The Power of the Purse
This elegant billfold holds a lot of history. We believe it belonged to John Hancock (1737–93), one of the most prominent founding fathers of the United States of America—you may recognize his standout signature on the Declaration of Independence.
John Hancock’s billfold, c. 1776
Born here in the English colonies, Hancock was a wealthy Boston merchant, who would become part of the country he helped form. He was a political revolutionary who often hosted rallies to keep the fight for American independence on the minds of those up and down the social ranks. Then, like today, the power of the purse—in this case, Hancock’s purse—tremendously affected political change. From the beginning, political sponsorship and lobbying have been hardwired into the American way.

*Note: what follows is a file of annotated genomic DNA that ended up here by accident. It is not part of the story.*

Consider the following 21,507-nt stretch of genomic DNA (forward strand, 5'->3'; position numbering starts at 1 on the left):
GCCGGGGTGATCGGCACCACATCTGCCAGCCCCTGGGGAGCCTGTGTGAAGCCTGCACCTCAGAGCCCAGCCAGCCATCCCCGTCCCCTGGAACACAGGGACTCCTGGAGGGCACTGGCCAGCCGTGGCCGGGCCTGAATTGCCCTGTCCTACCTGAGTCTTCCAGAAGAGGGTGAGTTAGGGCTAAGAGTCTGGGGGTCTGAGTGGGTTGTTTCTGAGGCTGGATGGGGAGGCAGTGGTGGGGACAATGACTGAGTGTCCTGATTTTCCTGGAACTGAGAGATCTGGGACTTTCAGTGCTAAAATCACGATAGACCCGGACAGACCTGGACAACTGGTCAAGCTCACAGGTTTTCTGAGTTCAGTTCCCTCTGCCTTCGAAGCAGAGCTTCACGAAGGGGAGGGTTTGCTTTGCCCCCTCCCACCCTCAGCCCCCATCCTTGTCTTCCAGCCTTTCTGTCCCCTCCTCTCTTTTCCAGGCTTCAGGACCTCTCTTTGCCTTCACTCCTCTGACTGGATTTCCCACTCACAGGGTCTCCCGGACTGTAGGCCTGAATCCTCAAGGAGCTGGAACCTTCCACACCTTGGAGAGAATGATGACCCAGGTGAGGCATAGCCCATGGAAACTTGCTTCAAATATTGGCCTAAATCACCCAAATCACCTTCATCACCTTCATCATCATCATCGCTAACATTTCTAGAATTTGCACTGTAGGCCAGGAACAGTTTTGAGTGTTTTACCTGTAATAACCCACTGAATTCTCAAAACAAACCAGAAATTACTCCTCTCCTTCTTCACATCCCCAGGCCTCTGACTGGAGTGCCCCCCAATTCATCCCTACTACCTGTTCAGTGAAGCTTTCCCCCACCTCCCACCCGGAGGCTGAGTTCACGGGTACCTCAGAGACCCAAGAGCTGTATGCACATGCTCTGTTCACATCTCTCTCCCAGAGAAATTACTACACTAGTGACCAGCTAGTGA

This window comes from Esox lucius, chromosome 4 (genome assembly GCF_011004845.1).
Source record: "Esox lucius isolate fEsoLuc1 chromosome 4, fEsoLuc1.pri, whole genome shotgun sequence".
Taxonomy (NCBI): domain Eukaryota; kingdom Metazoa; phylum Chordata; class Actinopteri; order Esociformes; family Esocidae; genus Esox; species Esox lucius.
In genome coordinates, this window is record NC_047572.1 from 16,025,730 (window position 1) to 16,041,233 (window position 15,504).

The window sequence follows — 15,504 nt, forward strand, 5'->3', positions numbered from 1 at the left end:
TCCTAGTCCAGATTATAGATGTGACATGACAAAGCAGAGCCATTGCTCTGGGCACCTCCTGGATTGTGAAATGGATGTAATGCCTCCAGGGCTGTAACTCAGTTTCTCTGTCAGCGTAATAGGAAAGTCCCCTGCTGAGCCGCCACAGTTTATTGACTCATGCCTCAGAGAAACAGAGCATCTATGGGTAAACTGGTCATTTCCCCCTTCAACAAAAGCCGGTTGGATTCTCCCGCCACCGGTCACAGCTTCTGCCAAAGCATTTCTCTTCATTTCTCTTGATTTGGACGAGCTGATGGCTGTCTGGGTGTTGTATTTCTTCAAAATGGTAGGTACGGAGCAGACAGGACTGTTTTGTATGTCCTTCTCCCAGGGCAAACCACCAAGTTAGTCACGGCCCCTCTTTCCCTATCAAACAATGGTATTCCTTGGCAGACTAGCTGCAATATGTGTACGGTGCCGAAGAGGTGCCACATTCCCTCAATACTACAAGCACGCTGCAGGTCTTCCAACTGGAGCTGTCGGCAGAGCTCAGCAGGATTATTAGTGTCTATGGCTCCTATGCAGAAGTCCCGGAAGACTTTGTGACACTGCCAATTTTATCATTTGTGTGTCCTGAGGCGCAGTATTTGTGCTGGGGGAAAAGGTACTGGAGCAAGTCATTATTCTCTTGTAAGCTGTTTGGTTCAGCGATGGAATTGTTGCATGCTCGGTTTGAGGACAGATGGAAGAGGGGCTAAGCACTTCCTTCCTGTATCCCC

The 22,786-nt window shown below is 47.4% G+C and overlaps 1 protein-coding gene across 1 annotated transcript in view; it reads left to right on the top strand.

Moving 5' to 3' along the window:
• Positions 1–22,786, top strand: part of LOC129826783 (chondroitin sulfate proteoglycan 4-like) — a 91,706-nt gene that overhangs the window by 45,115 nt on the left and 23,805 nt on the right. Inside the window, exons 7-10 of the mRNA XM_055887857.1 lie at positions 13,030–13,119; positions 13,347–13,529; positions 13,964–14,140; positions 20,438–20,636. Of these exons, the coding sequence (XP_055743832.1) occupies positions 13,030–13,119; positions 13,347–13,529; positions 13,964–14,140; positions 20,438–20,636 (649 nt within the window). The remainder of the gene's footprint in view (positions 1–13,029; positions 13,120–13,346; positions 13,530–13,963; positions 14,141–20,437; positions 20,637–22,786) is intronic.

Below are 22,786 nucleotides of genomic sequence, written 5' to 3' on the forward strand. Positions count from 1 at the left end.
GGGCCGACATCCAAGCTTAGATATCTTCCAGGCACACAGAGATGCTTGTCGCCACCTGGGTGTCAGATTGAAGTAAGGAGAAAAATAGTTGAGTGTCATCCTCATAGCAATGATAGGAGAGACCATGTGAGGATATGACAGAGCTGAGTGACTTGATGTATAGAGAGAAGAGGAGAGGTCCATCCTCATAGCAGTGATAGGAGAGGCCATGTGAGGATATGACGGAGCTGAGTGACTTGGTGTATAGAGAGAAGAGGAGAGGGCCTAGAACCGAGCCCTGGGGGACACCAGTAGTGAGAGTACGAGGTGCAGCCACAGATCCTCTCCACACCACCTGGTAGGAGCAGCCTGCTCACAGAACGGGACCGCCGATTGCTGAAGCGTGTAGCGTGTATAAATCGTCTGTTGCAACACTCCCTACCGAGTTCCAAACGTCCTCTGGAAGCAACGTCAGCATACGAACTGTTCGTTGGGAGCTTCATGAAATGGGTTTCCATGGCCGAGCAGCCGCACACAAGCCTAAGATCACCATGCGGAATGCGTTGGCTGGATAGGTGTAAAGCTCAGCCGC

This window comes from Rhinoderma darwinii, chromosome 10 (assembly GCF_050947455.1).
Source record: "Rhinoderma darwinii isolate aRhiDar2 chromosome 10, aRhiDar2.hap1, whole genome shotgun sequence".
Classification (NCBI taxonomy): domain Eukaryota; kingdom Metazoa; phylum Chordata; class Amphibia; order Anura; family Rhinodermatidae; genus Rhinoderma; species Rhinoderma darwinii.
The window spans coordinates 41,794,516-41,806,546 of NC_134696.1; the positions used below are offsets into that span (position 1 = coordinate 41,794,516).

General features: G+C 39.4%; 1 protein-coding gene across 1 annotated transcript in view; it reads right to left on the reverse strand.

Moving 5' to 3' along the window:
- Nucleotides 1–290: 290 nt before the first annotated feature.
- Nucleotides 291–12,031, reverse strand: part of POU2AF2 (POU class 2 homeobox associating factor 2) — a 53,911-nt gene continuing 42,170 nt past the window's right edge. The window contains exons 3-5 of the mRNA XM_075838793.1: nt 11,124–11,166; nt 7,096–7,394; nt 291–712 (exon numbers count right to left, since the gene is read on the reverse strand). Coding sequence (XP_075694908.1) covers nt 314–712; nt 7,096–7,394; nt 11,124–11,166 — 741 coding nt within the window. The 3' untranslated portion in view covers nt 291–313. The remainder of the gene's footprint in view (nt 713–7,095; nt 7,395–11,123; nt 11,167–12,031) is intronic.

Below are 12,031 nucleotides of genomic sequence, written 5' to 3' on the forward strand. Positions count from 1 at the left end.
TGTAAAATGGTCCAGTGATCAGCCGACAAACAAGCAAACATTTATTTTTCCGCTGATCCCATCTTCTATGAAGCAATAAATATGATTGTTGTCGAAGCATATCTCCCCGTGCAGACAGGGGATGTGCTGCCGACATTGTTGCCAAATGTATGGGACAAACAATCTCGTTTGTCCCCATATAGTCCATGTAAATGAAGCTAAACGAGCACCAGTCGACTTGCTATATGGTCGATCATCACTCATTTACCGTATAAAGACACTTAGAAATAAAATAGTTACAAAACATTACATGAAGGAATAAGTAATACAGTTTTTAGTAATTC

A fragile piece of early American history, Hancock’s billfold became part of the Museum’s collection in 1920, acquired from the estate of candy magnate and collecting virtuoso Charles F. Gunther (he also donated the Lincoln deathbed). The billfold’s flame-stitch pattern echoes textile patterns found in the Bargello Palace in Florence, Italy. The textile trade evolved from a simple handicraft into a major industry between Europe and the United States from the 1770s through the 1840s. Many mysteries about this object remain, however: we don’t know who made it nor how much money it once contained.
Visit the Museum this summer to see the real thing in our lobby and a first printing of the Declaration of Independence, which bears Hancock’s name, in the ongoing exhibition Facing Freedom.